A GOP super PAC is spending more than $75,000 on TV ads supporting Oregon Senate candidate Monica Wehby ahead of the state's May 20 primary. The Oregonian reports that New Republican, headed up veteran consultant Alex Castellanos, will be airing ads in the Portland market touting Wehby as an "independent conservative" and "the change Washington needs now."
Monica Wehby, Republican candidate for for U.S. Senate in Oregon, released a 60-second ad this week offering window into her biography. The ad features Lex Liebelt, an Oregon woman who discovered during her pregnancy that her daughter had a spinal issue. Her obstetrician recommended Liebelt abort the baby, but Wehby, a pediatric neurosurgeon, offered Liebelt "hope."
Democratic senator Jeff Merkley of Oregon is polling ahead of his potential Republican opponents, but his position is weak heading into his reelection campaign, according to a new survey by a GOP polling firm. Harper Polling found Merkley is ahead of two possible Republican opponents but is still polling less than 50 percent against them. Forty-seven percent say they would vote for Merkley over GOP state representative Jason Conger, who polled 40 percent, while 12 percent say they are not sure.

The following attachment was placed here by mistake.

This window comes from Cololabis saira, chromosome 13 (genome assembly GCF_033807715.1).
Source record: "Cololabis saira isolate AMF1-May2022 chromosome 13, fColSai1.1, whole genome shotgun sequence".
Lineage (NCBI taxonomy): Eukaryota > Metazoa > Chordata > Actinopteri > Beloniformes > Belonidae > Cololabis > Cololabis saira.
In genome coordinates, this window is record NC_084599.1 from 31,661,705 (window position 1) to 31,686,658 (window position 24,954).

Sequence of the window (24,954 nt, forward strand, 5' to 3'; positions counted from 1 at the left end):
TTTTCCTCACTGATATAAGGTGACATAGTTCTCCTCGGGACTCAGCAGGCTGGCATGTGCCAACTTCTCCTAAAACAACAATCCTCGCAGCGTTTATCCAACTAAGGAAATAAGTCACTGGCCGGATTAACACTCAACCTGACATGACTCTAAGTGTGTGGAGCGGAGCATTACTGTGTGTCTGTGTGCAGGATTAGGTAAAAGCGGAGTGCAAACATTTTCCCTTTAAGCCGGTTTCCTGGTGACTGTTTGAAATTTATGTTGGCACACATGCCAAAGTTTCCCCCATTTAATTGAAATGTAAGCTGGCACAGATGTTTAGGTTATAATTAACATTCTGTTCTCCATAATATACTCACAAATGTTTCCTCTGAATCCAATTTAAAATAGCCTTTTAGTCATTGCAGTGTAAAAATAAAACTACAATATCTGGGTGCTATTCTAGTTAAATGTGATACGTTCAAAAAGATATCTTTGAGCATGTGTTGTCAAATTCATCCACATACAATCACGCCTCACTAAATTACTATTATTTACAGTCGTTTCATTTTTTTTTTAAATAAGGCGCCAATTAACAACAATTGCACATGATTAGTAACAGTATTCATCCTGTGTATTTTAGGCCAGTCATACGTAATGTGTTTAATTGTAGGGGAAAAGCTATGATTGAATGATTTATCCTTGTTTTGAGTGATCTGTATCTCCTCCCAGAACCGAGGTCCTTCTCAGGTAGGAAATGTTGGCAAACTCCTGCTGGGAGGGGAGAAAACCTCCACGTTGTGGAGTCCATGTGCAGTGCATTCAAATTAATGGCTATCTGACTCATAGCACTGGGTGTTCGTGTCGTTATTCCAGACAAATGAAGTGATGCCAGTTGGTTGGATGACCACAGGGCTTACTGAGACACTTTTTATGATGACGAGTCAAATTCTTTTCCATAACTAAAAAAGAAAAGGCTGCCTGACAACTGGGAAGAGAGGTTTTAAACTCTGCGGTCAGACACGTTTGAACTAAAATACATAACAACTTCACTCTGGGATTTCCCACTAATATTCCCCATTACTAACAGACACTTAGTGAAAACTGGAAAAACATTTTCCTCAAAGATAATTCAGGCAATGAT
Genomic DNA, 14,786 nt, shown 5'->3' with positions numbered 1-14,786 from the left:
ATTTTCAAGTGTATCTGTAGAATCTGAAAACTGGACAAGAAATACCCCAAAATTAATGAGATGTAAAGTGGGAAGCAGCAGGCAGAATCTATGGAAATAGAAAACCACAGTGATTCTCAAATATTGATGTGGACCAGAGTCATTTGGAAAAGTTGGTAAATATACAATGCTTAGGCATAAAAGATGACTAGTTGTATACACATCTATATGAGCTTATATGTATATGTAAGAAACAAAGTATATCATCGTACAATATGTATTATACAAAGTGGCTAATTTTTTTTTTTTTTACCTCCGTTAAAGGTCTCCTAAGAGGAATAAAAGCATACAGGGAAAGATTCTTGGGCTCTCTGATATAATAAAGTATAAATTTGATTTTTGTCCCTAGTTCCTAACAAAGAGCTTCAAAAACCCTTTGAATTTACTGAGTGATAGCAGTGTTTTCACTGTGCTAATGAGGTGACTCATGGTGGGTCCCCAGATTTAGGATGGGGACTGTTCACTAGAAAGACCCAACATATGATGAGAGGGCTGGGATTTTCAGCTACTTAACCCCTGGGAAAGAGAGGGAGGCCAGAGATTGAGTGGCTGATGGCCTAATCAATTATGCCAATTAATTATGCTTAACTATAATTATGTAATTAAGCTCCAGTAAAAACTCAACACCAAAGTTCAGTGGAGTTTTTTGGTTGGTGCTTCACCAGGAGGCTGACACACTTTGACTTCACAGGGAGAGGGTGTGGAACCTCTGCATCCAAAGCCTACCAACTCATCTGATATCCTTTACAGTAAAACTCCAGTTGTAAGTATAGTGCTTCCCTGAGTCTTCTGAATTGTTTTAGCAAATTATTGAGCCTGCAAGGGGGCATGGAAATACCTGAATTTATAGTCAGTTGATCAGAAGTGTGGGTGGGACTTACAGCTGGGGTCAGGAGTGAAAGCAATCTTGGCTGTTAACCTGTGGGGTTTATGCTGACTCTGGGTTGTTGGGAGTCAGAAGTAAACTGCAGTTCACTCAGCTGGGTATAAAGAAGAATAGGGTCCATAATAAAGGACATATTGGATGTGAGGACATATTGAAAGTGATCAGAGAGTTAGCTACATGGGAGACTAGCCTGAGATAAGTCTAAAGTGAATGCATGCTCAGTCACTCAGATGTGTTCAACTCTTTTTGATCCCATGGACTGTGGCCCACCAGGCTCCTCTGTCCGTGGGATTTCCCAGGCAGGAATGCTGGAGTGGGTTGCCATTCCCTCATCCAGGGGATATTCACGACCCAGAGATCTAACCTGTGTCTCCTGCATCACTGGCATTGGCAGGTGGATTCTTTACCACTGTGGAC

On December 20, Cover Oregon—one of 14 state-based Obamacare insurance exchanges—began robocalling all Oregonians who had attempted to get health coverage through the state’s new marketplace. “If you haven’t heard from us by December 23, it is unlikely your application will be processed for January 1 insurance coverage,” said the prerecorded call.
Democrat Jeff Merkley of Oregon probably isn't the first sitting senator Republicans think they can defeat this November. After beating incumbent Republican Gordon Smith in 2008 by 3 percentage points, Merkley appears safe in his seat. In 2012 Oregon voted for Barack Obama by more than 12 points, and the Cook Political Report rates the Senate race as "solid Democratic."
You’ve got a problem. Seems Oregon’s health care exchange is, on the eve of Christmas, throwing up its hands and saying to those applying for (mandatory) coverage, “Hey, don’t look at us. You’re on your own.”
It’s a pity that there’s no Portland, Oregon, edition of the New York Post. After all, one can only dream of the headlines the wags at the Post would come up with to describe the ongoing travails of (now former) Multnomah County (home of Portland) Commissioner Jeff Cogen.
In light of the beating the Obama administration is taking over the ignominious launch of the Obamacare insurance marketplaces, it makes sense that the White House would be looking for good news to share. The White House Twitter account attempted to provide a boost on Thursday with the following:
As Ben Schachter explained earlier this month in THE WEEKLY STANDARD, the implementation of Obamacare has been especially hard on creative professionals, whose trade associations have been forced to eliminate various cost-effective insurance offerings due to the law’s mandates.